Thursday, 9 June 2016

Heroine Fix: Supergirl: Women of Steel

This month's Heroine Fix is less about the version of the character I originally met, which would be Helen Slater in the 1984 movie Supergirl, and more about the latest one, who has inspired me in my writing.

To be fair, Supergirl has always felt a little bit like an after-thought in DC's character development.  "Eh, we need a girl.  Throw an S on her chest and call it a day."

 I'm not sure if Superman's look of dismay is more because she's a girl, because he's never heard of her before or wondering if she's going to take over his comic run.  I like the subtle emphasis that she has all his powers.  Although I suspect it has it's roots in the need to quickly develop the character, it also implies that she is the absolute equal of the most powerful man in the universe.

I watched the 1984 movie so often that I wore out the VHS tape.  Except, I have to admit that it wasn't for Helen Slater's title character.  It was Faye Dunaway's world-altering magical abilities which captured my attention.  She was one of the first female villains I'd seen who wasn't the least bit repentant or ashamed of her powers.  She eagerly sought the opportunity to be more powerful and had no compunctions about using it to improve her life and status.  

 Dunaway's presence was so commanding that she stole the show (at least in my mind) from Supergirl.  I did like how Helen Slater ended up coming to Earth because she inadvertently put what was left of the entire civilization of Krypton at risk because she was fooling around with something she wasn't supposed to.  As a kid who frequently got caught messing around with stuff I wasn't supposed to, I could relate to that.

But that seemed to be her last human moment.  After that, she had the same challenges as her male alter-ego: too much perfection to connect with.

 I gave up on the House of El and headed on over to the Marvel side of the street, where characters are deeply, sometimes tragically flawed, giving me lots of depth for my writer's brain to play with.

When the new Supergirl TV series was announced, I had some mixed feelings.  On the one hand, yay!  Supporting Y-chromosome-challenged heroes!  On the other, why did they have to pick Supergirl?  Why not Wonder Woman or Catwoman or Huntress or... just about anyone else other than Supergirl?

Still, I watched.  I told myself it couldn't possibly be as bad as I was afraid it was.  When the pilot was horrible, I made myself give it another chance.  And to my surprise, I found myself really enjoying it.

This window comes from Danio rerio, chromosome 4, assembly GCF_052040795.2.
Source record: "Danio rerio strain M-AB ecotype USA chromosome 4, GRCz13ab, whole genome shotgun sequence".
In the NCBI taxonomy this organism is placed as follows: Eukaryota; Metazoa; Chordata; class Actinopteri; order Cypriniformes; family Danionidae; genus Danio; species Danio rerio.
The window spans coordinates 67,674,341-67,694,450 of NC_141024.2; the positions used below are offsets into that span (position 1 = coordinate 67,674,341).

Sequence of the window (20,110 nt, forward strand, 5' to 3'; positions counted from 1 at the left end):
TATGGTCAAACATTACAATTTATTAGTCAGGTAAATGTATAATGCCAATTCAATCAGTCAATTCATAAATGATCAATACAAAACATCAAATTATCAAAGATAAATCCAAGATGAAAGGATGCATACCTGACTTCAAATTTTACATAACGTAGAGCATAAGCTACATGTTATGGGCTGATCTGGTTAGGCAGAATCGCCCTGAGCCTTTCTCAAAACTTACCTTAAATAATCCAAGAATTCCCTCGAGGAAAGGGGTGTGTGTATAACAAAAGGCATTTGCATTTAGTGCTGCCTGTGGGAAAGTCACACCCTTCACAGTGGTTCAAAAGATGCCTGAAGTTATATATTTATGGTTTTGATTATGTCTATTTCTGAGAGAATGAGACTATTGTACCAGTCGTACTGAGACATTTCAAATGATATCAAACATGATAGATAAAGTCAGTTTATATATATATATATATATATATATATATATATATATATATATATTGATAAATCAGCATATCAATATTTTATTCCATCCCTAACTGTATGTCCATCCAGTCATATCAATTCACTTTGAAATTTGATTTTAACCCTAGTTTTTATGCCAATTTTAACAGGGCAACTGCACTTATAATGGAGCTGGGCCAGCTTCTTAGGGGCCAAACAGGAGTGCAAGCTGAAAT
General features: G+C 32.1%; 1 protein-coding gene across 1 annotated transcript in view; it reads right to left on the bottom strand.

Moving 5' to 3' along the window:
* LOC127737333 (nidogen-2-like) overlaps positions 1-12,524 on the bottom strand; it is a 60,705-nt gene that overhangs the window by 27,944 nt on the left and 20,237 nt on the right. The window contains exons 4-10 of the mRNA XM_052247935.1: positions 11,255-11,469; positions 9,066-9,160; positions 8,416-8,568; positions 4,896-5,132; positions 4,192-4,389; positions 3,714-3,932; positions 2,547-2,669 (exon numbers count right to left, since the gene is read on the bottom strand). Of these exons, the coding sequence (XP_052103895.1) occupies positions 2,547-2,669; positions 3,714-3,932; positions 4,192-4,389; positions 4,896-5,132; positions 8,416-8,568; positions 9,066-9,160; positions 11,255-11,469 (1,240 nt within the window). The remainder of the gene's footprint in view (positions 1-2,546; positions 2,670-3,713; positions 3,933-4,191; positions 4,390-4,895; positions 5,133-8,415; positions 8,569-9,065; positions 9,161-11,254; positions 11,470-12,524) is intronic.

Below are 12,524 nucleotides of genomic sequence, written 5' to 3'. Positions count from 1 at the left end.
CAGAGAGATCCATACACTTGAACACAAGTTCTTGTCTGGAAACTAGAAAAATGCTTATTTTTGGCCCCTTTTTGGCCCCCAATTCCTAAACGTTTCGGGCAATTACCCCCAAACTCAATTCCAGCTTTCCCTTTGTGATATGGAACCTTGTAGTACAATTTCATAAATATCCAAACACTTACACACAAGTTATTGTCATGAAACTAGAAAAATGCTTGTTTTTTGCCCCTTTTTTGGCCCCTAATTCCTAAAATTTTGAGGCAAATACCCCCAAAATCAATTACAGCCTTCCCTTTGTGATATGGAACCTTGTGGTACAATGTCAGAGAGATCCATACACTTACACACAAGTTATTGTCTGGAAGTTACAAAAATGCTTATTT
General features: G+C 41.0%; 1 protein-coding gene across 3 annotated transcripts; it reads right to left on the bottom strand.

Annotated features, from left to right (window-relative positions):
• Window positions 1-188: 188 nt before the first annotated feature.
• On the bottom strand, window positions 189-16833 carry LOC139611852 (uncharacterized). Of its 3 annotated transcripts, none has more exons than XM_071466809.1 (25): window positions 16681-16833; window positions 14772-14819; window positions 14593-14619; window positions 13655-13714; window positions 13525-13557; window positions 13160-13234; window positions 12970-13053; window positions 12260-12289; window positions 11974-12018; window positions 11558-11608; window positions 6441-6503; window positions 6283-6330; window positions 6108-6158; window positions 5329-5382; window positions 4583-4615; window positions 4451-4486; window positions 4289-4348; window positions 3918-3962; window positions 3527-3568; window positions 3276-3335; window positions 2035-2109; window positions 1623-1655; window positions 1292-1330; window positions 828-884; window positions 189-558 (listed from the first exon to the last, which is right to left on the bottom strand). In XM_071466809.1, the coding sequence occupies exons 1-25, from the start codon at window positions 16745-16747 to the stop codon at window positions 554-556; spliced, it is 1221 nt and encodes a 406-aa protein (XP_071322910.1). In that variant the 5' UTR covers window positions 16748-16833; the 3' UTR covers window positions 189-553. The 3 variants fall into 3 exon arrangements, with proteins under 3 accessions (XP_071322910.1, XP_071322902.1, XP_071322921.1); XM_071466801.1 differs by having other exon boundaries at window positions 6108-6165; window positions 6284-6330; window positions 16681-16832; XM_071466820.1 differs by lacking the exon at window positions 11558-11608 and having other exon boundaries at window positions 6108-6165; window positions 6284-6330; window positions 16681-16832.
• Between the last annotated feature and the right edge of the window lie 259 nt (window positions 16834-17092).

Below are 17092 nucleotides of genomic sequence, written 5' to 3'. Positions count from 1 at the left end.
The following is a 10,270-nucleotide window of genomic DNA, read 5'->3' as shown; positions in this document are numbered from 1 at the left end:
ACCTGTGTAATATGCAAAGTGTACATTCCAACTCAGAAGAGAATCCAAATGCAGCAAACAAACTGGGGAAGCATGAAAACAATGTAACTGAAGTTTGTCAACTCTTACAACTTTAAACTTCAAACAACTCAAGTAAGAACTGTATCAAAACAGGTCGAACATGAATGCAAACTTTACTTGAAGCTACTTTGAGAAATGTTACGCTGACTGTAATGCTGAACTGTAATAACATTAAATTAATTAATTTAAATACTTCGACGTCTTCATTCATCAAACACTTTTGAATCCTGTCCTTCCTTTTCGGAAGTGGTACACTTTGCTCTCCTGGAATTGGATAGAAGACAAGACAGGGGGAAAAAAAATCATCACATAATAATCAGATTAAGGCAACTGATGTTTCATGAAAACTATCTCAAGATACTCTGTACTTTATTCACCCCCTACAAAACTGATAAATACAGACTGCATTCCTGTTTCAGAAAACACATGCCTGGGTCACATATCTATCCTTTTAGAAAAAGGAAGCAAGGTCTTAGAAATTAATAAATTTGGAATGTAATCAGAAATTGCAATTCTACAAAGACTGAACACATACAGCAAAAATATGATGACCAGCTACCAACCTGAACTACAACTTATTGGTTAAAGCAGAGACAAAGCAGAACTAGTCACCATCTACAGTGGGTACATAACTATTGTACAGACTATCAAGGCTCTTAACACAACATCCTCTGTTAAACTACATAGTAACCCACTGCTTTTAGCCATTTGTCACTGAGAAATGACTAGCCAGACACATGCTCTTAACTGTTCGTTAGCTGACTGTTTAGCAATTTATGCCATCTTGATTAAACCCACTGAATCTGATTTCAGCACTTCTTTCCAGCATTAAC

Some of that I put squarely on Melissa Benoist's shoulders.  She brings a vulnerability to the role, regardless of whether she's playing Supergirl or Cara Danvers.  She's not certain what she should be as a grown up or a superhero and she's struggling to figure it all out.  (Learning she needs a cape for aerodynamic cornering was hilarious.)  She's determined to get there, refusing to run to Superman for rescue even when she isn't sure she can defeat her enemies on her own.  She wants to learn, even when it means getting it wrong.  It's the exact opposite of the perfectionism which I hated in 1984.

The part which really caught me was the play between the different female characters.  They are all strongly developed with unique, three dimensional personalities.  Cara's boss, Cat Grant (Calista Flockhart) initially comes off as a Devil Wears Prada clone, but didn't stay that way.  She's demanding because she's constantly fighting for recognition and to improve her company.  She's hard because she's had enough of being trampled on, which makes her rare moments of softness poignant and moving.  Then there's Alex Danvers (Chyler Leigh), Cara's adoptive sister, who works for a secret government agency which monitors aliens on Earth (sadly, not the Men in Black).  She's strong and smart, but has that niggling insecurity which has to happen when your adoptive sister can punch the fridge through the wall and down the street.  The sisterly relationship between Cara and Alex is frought with rivalry and affection and is the highlight of the series.

Even the female villains have depth.  I've never once gotten the impression that Supergirl is being given the runt of the evil litters.  These are foes who could challenge any cape-wearer.

I've been inspired by the way that Supergirl has interwoven the challenges of being a woman and then challenges of being a superhero and the challenges of being adopted, an outsider and hiding a secret.  There's a complexity and depth which I hadn't realized I was missing until I found it.

Cara and Supergirl have encouraged me to look at the female friendships and mentorships in my own stories and work on increasing the depth and complexity.  They've shown me a new aspect of stories that I want to write and at this stage of the game, that's a rare thing for a comic book adaptation to do.

So I'll be back with my popcorn and cheering when Season 2 starts, notebook in hand and ready to fly.

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